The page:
Details on the capital program are scarce. The timetable is unknown. Most important, Cuomo hasn’t said what exactly the $22 billion will be spent on or where it will come from, but it’s hard to imagine a scenario that doesn’t rely heavily on additional general fund borrowing.

Cuomo’s State of the State address is set for January 13.

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Cuomo’s Long Island Growth Plan: More Trains and More Traffic

This morning, Governor Cuomo announced plans to move forward with the Long Island Railroad’s project for a third track on the main line between Floral Park and Hicksville in Nassau County. At the same time, Cuomo wants to study a car tunnel linking Long Island to either the Bronx, Westchester, or Connecticut.

The governor is proposing the construction of a third track along this 9.8 mile stretch of the Long Island Railroad. Image: Long Island Index

Cuomo wants to move forward with a third track to increase capacity along this 9.8-mile stretch of the Long Island Railroad. Image: Long Island Index

The LIRR project will lay 9.8 miles of track, primarily in the existing right of way, increasing capacity and hopefully spurring walkable development along one of the railroad’s busiest corridors. Expanding the main line will help existing commuters and wring more value out of the region’s most expensive mega-project, the East Side Access tunnel connecting LIRR to Grand Central.

Currently, nearly two-fifths of LIRR riders use the main line’s two tracks. With the Ronkonkoma, Port Jefferson, Montauk, and Oyster Bay branches all converging on the main line, service in the peak direction runs on both tracks during rush hours, severely constraining travel in the other direction. Small hiccups in operations often lead to major delays. With the additional track, ridership is expected to increase 40 percent, Cuomo said.

Regional transportation advocates have been calling for a third track for years. A 2014 study by the Long Island Index estimated that, in the 10 years following its completion, the project will bring 14,000 jobs, 35,000 residents, and $103 million in annual property tax revenue to the region.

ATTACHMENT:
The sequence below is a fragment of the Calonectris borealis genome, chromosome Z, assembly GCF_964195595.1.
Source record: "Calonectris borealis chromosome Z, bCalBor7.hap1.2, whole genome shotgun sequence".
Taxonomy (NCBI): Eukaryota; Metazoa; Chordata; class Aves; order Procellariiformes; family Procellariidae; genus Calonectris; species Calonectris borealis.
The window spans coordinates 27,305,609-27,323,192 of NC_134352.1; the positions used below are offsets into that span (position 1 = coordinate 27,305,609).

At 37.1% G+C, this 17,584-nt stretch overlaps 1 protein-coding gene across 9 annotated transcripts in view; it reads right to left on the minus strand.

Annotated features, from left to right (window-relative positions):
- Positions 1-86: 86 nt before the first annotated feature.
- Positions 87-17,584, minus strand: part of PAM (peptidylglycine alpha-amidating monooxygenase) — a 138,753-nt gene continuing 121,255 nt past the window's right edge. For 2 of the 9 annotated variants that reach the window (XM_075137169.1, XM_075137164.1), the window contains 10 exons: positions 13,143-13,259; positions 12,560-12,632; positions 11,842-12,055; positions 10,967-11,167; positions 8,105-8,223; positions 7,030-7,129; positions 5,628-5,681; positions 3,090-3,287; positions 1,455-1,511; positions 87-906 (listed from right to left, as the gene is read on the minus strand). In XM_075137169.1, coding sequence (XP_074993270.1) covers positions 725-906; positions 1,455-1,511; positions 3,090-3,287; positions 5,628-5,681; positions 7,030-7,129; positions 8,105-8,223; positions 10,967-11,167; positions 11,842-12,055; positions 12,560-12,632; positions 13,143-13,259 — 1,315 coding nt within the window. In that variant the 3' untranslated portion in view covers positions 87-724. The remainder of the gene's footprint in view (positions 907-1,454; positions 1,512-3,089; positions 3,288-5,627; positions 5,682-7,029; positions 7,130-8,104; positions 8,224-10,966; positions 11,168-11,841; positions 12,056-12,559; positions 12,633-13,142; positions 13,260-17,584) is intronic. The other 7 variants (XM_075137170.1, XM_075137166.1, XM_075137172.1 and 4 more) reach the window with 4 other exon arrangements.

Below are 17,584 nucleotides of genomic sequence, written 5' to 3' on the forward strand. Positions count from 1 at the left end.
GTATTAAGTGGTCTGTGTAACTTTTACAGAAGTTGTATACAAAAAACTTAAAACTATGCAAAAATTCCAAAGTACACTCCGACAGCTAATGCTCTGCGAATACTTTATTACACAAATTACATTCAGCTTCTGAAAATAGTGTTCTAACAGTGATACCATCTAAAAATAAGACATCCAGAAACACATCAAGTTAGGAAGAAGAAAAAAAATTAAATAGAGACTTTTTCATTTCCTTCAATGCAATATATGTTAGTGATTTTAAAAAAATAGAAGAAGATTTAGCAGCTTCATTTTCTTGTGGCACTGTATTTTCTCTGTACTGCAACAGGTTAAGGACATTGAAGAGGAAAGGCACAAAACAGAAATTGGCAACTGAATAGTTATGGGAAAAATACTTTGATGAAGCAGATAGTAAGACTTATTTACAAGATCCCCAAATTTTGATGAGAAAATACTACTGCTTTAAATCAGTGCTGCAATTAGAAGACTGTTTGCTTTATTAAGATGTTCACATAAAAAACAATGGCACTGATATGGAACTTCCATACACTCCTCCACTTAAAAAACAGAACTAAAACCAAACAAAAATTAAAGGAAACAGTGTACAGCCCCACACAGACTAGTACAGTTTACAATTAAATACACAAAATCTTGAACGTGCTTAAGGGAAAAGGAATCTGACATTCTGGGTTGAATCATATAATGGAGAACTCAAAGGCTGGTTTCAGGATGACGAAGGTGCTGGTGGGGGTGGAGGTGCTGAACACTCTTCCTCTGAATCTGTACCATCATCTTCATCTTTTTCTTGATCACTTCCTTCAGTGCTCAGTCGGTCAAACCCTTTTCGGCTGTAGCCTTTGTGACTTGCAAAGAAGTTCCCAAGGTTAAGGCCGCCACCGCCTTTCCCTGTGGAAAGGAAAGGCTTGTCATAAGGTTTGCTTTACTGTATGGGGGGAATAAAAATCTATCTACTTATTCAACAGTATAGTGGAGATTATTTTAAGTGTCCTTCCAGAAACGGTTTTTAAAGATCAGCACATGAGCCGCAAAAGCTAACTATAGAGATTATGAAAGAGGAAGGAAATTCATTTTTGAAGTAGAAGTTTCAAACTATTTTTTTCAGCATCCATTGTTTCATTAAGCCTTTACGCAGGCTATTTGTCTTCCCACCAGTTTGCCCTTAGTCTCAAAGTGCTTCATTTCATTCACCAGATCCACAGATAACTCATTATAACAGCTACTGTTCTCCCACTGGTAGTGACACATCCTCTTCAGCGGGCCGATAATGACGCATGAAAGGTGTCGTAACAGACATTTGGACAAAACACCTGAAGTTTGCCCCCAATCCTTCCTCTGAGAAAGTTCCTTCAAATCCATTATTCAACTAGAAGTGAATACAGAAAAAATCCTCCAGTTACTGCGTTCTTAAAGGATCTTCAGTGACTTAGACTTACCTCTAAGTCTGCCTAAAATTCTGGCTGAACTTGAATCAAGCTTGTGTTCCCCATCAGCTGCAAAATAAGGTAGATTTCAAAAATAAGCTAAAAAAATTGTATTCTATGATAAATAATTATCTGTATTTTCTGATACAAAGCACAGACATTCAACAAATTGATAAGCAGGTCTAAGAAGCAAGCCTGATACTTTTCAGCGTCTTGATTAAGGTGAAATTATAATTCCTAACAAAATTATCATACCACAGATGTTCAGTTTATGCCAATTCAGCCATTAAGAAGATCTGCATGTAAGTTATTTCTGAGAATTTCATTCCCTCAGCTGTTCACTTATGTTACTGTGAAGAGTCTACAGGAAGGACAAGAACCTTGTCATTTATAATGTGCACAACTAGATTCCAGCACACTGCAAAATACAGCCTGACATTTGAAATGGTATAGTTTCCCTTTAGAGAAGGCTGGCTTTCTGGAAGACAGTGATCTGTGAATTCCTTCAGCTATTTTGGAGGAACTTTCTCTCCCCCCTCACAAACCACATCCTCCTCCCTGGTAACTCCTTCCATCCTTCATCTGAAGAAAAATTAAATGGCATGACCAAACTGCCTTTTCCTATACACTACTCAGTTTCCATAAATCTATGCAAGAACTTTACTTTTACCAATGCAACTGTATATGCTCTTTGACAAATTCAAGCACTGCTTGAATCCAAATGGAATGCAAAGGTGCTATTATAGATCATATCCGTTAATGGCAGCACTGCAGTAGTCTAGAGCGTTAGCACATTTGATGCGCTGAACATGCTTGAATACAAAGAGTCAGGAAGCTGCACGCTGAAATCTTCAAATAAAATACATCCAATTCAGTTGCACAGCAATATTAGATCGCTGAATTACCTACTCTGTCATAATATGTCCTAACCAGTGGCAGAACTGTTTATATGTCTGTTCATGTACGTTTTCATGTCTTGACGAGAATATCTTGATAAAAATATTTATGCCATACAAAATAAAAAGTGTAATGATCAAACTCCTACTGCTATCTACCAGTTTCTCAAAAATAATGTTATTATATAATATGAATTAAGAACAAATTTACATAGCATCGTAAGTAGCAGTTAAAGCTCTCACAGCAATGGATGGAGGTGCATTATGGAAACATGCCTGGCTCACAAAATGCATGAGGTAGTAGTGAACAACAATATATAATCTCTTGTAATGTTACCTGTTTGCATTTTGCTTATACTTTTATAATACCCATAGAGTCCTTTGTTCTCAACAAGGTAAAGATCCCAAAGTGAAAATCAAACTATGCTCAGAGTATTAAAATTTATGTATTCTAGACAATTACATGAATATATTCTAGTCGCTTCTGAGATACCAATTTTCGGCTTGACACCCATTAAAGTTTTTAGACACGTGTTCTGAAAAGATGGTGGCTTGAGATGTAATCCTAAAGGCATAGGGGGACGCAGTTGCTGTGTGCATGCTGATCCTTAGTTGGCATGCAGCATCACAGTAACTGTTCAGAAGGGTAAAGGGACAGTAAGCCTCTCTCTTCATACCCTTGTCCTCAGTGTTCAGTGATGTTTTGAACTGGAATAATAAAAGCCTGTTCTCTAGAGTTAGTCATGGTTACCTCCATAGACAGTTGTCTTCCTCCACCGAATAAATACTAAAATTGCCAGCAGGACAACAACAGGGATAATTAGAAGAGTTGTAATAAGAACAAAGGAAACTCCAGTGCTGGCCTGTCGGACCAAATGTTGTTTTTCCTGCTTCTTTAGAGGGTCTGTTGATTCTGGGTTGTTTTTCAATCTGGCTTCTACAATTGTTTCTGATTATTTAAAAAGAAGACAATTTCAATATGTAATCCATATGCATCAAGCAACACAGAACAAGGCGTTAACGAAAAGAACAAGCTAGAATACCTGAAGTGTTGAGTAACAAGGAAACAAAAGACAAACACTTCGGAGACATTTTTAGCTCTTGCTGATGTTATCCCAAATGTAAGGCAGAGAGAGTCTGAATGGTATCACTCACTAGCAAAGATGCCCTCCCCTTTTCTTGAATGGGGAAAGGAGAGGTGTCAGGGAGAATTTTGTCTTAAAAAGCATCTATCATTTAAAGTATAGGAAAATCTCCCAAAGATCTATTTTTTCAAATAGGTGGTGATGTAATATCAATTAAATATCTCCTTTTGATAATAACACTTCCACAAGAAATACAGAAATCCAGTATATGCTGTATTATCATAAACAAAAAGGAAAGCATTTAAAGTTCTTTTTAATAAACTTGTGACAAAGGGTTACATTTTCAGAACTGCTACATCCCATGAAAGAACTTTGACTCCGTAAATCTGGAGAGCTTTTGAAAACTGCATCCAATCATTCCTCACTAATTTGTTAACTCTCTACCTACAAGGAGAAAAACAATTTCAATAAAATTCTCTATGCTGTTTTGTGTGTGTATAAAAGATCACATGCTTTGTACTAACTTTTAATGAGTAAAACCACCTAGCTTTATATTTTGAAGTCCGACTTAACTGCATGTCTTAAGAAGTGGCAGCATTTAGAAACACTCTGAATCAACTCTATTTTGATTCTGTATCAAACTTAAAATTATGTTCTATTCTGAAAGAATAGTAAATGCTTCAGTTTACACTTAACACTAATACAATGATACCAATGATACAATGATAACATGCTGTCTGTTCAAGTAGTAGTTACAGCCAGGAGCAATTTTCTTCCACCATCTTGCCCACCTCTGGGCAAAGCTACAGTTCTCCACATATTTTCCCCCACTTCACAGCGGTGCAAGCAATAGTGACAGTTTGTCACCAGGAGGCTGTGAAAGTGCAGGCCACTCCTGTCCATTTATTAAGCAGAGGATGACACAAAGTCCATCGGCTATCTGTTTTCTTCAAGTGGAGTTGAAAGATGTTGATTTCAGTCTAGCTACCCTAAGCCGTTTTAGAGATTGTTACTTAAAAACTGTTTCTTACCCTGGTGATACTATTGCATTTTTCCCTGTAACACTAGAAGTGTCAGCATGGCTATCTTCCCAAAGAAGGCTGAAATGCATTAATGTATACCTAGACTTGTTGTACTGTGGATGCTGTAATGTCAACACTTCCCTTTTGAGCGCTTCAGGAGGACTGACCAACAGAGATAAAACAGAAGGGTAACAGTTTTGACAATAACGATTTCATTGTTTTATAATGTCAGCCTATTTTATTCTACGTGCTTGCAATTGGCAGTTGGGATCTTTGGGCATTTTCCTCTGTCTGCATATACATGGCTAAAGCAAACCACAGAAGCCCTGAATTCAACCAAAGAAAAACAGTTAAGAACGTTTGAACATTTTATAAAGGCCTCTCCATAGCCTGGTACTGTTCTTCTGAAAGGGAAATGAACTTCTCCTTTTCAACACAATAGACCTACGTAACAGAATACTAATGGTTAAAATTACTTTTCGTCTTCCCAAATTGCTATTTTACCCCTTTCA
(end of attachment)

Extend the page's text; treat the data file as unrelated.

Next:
“This is a project that is critical for Long Island,” said Tri-State Transportation Campaign Executive Director Veronica Vanterpool. “It’s critical if Long Island wants to address their congestion issues. It’s critical if Long Island wants to be a community that sheds its bedroom community status.”

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Will Meaningful Hit-and-Run Reform Be on Albany’s 2016 Agenda?

Governor Cuomo has vetoed bills that would have set back efforts to reform state hit-and-run statutes.

For years, prosecutors and traffic safety advocates have asked Albany lawmakers to fix state law that rewards drunk drivers who flee the scene of a serious crash, since the penalty for hit-and-run can be less severe than the penalty for drunk drivers who stay at the scene.

Legislation passed by the Assembly and State Senate this year was intended to help by creating the offense of aggravated leaving the scene. But the proposed new law would have been all but useless, since it would have severely limited instances when the charge could be applied.

A coalition of prosecutors and advocates, including crash victims and their loved ones, had been calling for the bill to be amended or vetoed since last summerInstead of creating a complicated new offense, prosecutors want Albany to simply elevate felony penalties under existing law, by changing the charge for leaving the scene of a serious injury from a class E to a class D felony, and the charge for a fatal hit-and-run from a class D felony to class C. (Class E is New York’s least severe felony category.)

Hit-and-run crashes are an epidemic in New York City, and offenders are almost never held accountable. A Transportation Alternatives report released last week found that of 4,000 hit-and-run crashes in 2015 that resulted in injury and death, fewer than 1 percent of drivers were prosecuted. Only 50 cases were handled by trained NYPD crash investigators, with 28 drivers arrested. The tiny fraction of NYC offenders who are prosecuted often avoid severe penalties.

Prosecutors feared that adoption of the law as passed by the Assembly and State Senate would have deterred the legislature from enacting reforms long sought by law enforcers.

Cuomo vetoed the twin bills last Friday.

From a statement released Saturday by TA Executive Director Paul White:

Governor Cuomo recognized the need for stronger and simpler legislation without the serious flaws of these bills. Even the sponsors, State Senator Funke and Assembly Member Thiele, supported the veto of their own bills. The legislature must now produce a version that aligns the penalty of leaving the scene of an injury-crash with the penalty for DWI, and which removes the perverse incentive under current law. We look forward to seeing Governor Cuomo sign a stronger bill in 2016.

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Today: Urge Cuomo to Amend or Kill Disastrous Albany Hit-and-Run Bill

District attorneys and traffic safety advocates across the state are asking Governor Cuomo to kill a bill that would stall efforts to reform state laws that create an incentive for drunk drivers to leave the scene of harmful crashes.